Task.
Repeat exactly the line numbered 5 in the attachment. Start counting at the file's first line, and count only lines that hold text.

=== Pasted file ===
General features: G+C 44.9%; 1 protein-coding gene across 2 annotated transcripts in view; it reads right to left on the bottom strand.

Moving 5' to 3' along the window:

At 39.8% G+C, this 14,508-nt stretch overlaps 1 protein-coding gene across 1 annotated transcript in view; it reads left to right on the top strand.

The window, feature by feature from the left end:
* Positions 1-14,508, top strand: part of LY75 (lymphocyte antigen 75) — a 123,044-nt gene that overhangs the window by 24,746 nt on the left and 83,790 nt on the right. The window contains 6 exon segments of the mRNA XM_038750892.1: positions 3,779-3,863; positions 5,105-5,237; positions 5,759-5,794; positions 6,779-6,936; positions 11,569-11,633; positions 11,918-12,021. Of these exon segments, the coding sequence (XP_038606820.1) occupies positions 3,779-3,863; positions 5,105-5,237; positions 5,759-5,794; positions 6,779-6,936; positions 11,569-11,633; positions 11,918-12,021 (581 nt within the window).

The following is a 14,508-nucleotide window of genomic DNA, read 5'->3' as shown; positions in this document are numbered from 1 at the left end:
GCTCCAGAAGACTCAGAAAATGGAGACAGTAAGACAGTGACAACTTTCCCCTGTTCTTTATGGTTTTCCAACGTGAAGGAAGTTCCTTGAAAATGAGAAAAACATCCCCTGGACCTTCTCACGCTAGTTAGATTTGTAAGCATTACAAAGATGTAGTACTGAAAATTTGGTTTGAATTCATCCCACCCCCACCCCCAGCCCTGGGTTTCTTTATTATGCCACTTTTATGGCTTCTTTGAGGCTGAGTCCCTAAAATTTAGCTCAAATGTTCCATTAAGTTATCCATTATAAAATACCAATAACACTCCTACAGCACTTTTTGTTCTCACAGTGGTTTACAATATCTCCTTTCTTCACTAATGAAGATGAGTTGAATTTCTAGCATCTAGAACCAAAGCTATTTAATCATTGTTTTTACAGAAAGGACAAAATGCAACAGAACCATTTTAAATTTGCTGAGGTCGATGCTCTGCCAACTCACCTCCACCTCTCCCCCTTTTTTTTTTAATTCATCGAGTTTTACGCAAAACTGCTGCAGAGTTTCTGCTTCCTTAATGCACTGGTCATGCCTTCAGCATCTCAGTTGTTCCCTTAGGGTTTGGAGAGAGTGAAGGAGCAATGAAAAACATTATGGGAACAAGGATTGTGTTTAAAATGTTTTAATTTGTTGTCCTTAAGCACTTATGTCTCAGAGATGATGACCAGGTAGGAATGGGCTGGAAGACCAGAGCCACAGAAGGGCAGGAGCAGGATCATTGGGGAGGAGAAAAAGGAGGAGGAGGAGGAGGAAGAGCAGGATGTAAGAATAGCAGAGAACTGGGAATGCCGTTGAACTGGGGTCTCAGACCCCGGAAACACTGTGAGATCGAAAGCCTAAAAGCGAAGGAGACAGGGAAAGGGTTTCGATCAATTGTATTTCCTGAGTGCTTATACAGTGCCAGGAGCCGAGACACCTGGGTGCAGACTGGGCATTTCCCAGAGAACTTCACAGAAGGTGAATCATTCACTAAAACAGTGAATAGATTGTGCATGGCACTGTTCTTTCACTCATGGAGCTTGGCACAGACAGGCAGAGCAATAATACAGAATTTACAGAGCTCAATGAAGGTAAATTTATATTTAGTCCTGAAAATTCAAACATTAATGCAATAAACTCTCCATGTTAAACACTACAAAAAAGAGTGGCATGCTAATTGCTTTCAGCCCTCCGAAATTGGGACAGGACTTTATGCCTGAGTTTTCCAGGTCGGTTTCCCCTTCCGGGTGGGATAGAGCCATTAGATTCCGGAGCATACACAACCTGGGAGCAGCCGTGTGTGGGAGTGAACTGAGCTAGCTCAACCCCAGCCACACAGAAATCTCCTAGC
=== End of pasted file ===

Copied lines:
* Positions 1-14,508, top strand: part of LY75 (lymphocyte antigen 75) — a 123,044-nt gene that overhangs the window by 24,746 nt on the left and 83,790 nt on the right. The window contains 6 exon segments of the mRNA XM_038750892.1: positions 3,779-3,863; positions 5,105-5,237; positions 5,759-5,794; positions 6,779-6,936; positions 11,569-11,633; positions 11,918-12,021. Of these exon segments, the coding sequence (XP_038606820.1) occupies positions 3,779-3,863; positions 5,105-5,237; positions 5,759-5,794; positions 6,779-6,936; positions 11,569-11,633; positions 11,918-12,021 (581 nt within the window).